USPTO Issues Memorandum and Publishes Fed Reg Notice for Comment Regarding 101 Eligibility
On April 20, 2018, the USPTO published (https://www.gpo.gov/fdsys/pkg/FR-2018-04-20/pdf/2018-08428.pdf) in the Federal Register a “Request for Comments on Determining Whether a Claim Element is Well-Understood, Routine, Conventional for Purposes of Subject Matter eligibility” that references a memorandum to the Examiner Corps the day before pertaining to examination procedure regarding Subject Matter Eligibility (https://www.uspto.gov/sites/default/files/documents/memo-berkheimer-20180419.PDF). The public comment period ends on August 20, 2018.
The purpose of the Memo was to clarify examination of subject matter eligibility following a recent Federal Circuit decision (Berkheimer v. HP Inc, 881 F.3d 1360 (Fed. Cir. 2018)- http://www.cafc.uscourts.gov/sites/default/files/opinions-orders/17-1437.Opinion.2-6-2018.1.PDF. The memo explains:
As set forth in MPEP § 2106.05(d)(I), an examiner should conclude that an element (or combination of elements) represents well-understood, routine, conventional activity only when the examiner can readily conclude that the element(s) is widely prevalent or in common use in the relevant industry. This memorandum clarifies that such a conclusion must be based upon a factual determination that is supported as discussed in section III below. This memorandum further clarifies that the analysis as to whether an element (or combination of elements) is widely prevalent or in common use is the same as the analysis under 35 U.S.C. § 112(a) as to whether an element is so well-known that it need not be described in detail in the patent specification.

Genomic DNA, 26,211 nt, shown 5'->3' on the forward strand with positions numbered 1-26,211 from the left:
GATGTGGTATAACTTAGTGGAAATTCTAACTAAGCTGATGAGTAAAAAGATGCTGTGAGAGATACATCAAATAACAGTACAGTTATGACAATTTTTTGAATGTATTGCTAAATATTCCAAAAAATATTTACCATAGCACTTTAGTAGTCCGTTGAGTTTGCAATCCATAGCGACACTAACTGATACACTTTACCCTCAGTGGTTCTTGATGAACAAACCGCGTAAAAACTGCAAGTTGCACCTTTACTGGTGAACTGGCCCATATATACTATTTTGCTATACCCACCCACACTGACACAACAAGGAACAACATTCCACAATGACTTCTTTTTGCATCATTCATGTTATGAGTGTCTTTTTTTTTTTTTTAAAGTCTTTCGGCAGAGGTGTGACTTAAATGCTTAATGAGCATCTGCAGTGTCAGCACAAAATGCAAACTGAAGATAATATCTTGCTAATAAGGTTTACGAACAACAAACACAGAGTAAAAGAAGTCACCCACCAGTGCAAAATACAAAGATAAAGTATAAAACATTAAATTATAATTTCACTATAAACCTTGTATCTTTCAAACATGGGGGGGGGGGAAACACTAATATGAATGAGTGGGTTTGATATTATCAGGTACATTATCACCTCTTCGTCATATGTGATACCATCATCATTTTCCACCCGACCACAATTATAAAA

The question of whether additional elements represent well-understood, routine, conventional activity is distinct from patentability over the prior art under 35 U.S.C. §§ 102 and 103. This is because a showing that additional elements are obvious under 35 U.S.C. § 103, or even that they lack novelty under 35 U.S.C. § 102, is not by itself sufficient to establish that the additional elements are well-understood, routine, conventional activities or elements to those in the relevant field. See MPEP § 2106.05. As the Federal Circuit explained: "[w]hether a particular technology is well-understood, routine, and conventional goes beyond what was simply known in the prior art. The mere fact that something is disclosed in a piece of prior art, for example, does not mean it was well-understood, routine, and conventional." Berkheimer, 881 F.3d at 1369.
The Memo and the Notice seek to explain that subject matter eligibility “must be based upon a factual determination that is supported. . .” and “that the analysis for determining whether an element (or combination of elements) is widely prevalent or in common use is the same as the analysis under 35 U.S.C. 112(a) as to whether an element is so well-known that it need not be described in detail in the patent specification.”
There are four key facts that the USPTO identifies are critical to the step 2B analysis for assessing patent eligibility:
- Citation in the specification or statement during prosecution, e.g., “that the specification does not need to describe the particulars of such additional elements to satisfy 35 U.S.C. § 112(a).”
- A relevant court decision
- A citation to a publication, e.g. “a book, manual, review article, or other source that describes the state of the art and discusses what is well-known and in common use in the relevant industry.”
- Official notice by an Examiner-provided the Examiner is “certain” of the fact(s) being noted.
These materials reinforce the need to key in on aspects of the invention that are not within the scope of subject matter ineligibility, particularly when drafting the specificati on.